Switzerland 10 – 0.955 10 – 0.953 8 – 0.952 7 – 0.950 7 – 0.955

    Note: Data not available for 2001 and 2002.
    Rounding off the above survey of 2006 is the next ten in order of rank, namely: France, Finland, Denmark, Austria, United States, Spain, Belgium, Greece, Italy and New Zealand.                                                                                                                                                                                                                                                                                                                   

  3. Other independent studies reveal the same trends. International Living released recently its 2008 Quality of Life index report which ranked 193 countries. Factors such as cost of living, leisure and culture, economy, environment, freedom, health care, infrastructure, personal safety and risk factor, and the climate. In this report, Canada came out at number 16 virtually affirming the studies conducted by the United Nations.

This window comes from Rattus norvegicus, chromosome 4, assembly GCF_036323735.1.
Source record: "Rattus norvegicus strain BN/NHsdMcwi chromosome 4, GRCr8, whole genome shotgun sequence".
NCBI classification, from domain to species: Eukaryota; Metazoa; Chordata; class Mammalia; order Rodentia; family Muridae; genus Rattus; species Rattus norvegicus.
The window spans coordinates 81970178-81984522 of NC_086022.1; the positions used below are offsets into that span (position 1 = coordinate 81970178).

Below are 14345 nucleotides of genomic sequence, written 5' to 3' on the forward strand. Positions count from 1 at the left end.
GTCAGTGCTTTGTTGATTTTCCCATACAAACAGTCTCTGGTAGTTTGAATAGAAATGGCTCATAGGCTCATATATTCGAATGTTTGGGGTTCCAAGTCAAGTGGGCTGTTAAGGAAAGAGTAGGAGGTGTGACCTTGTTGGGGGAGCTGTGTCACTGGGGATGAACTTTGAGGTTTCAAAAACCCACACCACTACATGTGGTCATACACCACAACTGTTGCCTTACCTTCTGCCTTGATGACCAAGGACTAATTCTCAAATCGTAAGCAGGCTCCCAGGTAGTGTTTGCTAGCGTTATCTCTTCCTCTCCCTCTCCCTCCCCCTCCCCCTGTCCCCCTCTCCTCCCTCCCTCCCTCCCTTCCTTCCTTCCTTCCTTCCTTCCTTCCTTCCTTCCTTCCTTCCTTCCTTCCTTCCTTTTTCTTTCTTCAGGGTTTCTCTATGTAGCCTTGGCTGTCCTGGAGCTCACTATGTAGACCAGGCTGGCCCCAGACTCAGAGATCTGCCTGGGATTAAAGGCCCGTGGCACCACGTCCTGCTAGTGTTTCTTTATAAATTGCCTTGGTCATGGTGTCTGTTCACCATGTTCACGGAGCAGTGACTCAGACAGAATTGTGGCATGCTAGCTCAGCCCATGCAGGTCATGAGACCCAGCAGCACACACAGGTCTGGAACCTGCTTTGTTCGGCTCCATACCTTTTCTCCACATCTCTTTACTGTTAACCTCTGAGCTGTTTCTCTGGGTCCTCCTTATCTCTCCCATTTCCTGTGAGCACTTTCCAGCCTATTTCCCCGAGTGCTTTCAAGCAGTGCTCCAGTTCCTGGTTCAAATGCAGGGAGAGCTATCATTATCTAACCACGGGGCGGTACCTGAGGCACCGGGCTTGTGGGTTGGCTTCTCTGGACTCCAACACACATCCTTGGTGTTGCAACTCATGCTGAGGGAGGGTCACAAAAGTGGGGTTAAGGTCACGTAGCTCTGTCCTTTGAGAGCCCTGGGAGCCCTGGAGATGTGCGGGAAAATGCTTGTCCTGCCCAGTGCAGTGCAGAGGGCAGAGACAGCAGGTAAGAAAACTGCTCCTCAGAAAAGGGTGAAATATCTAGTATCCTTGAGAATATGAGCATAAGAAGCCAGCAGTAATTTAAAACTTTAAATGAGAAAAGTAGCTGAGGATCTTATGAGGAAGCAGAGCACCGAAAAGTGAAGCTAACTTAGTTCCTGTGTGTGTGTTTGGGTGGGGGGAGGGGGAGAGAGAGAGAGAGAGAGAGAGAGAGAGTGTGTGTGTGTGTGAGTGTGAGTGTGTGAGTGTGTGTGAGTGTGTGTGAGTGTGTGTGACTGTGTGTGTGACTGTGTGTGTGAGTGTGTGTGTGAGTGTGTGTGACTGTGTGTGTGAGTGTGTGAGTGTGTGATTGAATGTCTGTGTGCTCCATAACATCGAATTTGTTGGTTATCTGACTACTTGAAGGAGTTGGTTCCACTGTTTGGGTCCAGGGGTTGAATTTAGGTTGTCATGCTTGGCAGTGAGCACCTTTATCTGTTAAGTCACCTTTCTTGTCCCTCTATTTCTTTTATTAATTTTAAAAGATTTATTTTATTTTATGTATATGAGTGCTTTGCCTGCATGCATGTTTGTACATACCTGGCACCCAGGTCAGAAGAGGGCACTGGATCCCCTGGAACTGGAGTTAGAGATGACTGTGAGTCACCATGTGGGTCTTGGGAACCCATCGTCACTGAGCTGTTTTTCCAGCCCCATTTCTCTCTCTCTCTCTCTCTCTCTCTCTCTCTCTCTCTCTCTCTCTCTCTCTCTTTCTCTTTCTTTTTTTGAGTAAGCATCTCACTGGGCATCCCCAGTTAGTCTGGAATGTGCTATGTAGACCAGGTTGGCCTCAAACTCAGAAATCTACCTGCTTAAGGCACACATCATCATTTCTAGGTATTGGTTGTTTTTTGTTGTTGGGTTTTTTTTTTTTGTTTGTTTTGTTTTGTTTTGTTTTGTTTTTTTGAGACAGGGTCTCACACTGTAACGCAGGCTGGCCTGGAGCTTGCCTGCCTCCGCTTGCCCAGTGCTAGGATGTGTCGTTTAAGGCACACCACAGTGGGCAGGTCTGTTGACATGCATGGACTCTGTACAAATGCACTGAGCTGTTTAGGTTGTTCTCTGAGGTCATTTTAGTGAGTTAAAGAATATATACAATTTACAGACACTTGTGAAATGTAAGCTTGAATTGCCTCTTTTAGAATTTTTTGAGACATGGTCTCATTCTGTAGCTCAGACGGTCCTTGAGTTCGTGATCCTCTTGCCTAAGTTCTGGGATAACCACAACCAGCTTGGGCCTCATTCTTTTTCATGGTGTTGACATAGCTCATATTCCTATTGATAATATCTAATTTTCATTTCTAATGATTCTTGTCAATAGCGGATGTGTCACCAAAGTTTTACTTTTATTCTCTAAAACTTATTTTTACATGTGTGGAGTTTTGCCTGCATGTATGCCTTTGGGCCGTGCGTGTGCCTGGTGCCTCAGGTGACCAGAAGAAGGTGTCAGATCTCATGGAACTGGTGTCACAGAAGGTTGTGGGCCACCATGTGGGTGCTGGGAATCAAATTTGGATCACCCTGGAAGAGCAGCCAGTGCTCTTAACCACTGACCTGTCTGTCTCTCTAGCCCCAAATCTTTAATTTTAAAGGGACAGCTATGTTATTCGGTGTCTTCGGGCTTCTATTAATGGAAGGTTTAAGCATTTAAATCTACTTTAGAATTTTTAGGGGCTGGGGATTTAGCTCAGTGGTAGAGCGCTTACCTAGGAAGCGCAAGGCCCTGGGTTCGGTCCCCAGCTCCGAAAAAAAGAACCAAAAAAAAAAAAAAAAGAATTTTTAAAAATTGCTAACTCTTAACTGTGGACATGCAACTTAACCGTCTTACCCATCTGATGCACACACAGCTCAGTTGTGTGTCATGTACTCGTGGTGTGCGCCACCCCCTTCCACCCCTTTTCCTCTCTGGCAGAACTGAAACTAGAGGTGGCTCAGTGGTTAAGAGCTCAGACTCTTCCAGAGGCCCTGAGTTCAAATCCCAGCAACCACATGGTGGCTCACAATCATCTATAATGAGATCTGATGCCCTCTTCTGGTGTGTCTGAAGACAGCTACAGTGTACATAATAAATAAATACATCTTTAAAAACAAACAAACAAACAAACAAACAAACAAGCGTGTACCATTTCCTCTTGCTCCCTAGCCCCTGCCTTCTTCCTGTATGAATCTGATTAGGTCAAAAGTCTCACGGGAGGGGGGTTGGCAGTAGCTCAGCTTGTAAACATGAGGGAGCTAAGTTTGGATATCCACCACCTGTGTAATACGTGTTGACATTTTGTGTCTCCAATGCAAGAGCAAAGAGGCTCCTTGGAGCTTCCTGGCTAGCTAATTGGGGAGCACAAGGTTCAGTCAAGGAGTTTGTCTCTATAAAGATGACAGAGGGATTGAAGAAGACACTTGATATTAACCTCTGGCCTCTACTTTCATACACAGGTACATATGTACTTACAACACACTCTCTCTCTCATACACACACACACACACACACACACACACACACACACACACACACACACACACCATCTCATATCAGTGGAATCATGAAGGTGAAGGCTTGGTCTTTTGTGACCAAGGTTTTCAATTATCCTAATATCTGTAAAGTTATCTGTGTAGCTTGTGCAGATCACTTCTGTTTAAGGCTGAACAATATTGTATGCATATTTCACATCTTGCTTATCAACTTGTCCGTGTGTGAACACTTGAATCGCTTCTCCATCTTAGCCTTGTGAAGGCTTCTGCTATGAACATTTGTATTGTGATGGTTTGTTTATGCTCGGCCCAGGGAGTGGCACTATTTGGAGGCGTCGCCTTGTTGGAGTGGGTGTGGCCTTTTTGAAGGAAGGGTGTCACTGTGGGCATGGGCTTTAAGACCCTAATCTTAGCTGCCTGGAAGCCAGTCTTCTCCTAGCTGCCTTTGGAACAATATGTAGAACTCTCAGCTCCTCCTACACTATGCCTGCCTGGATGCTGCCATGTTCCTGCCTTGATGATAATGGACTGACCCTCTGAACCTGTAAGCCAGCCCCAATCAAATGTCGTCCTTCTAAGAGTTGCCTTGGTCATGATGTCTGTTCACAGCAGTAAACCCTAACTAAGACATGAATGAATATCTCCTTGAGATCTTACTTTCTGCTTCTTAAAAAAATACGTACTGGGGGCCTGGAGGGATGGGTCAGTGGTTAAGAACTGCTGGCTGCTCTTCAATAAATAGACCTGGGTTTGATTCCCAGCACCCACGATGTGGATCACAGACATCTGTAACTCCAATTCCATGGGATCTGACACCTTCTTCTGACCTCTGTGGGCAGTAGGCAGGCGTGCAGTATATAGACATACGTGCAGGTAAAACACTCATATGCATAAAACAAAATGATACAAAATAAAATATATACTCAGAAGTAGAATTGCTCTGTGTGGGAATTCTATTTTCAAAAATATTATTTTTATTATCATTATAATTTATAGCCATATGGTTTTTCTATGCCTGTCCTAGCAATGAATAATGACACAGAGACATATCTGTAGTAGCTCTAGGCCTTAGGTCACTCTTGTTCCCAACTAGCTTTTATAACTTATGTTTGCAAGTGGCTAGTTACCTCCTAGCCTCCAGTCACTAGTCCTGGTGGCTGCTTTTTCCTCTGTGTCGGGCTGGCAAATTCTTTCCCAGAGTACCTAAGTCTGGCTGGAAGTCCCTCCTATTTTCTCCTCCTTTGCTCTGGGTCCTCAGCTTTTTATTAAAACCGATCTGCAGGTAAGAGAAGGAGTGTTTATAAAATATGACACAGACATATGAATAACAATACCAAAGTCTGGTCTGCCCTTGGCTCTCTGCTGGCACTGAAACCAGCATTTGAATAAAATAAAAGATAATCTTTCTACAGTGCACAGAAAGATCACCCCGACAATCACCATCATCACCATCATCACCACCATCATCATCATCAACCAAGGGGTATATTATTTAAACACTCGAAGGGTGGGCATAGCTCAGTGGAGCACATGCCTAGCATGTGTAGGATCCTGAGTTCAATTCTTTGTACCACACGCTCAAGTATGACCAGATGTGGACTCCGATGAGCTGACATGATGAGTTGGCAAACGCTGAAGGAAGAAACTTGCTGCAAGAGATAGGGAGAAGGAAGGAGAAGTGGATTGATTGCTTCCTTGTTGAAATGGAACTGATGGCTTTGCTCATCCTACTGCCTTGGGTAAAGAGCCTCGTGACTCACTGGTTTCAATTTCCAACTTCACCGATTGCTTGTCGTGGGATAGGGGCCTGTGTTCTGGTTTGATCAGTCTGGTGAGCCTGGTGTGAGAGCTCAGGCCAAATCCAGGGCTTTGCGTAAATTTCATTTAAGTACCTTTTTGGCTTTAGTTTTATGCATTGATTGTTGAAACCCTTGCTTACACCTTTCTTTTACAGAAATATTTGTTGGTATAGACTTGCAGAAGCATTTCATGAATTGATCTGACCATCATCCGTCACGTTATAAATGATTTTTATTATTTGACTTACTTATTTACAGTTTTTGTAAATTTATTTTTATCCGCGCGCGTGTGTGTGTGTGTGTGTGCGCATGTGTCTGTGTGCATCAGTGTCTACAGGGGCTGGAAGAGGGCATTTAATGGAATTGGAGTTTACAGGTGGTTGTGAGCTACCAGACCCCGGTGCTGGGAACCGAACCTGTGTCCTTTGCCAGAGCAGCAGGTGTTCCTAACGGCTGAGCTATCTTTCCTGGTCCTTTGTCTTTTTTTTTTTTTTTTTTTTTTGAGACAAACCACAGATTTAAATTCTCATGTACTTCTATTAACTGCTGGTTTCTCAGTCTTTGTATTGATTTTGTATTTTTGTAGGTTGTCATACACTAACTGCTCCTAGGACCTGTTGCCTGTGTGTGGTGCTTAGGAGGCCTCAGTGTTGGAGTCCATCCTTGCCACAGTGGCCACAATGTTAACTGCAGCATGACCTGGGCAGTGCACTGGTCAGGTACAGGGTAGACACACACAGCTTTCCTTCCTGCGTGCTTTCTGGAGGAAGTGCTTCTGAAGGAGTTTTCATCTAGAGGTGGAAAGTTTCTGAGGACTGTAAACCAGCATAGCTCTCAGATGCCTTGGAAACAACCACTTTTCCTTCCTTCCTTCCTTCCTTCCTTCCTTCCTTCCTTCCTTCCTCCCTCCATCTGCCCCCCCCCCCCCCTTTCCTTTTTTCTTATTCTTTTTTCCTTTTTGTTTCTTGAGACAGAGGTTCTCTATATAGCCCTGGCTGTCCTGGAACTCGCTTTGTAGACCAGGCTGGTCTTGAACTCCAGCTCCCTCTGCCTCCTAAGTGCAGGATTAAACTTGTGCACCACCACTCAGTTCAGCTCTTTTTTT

4. Interestingly, the renowned Mercer Human Resources Consulting Group which comes out with annual reports on Global Quality of Living City Rankings also affirmed that Canada’s major urban centers are leading in terms of overall quality of life.

    The study is based on 39 quality of life criteria for each city covering Political and Social Environment, Economic Environment, Socio-cultural environment, Health and Sanitation, Schools and Education, Public Services and Transportation, Recreation, Consumer Goods, Housing and Natural Environment.

    The study covers over 215 cities in the world and is used mainly by companies in establishing compensation and levels of hazard pay for their employees who are being considered for posting outside of their home country.

    The top 100 Most Livable Cities in the world have been identified, five (5) of which major Canadian cities namely: Vancouver (ranked 3rd), Toronto (15th), Ottawa (18th), Montreal (22nd), and Calgary (24th).

    The same report noted that Canadian cities ranks among the highest in the region and in the world because of personal and family safety brought about by a very low crime rate in these cities, clean environment, efficient public transport and waste management system, and a stable political environment.

    For North America, Canadian cities dominate the map with the abovementioned cities ranked the top 5 for North America and have been identified by expatriates in the same ranking as their most preferred choices for relocation. Cities from the United States follow suit but all lag behind the Canadian cities - with Honolulu (27th), San Francisco (28th), Boston (36th), Washington and Chicago tied at 44th.

The above studies unmistakably support the conclusion of many that Canada ranks as one of the most desirable countries to live.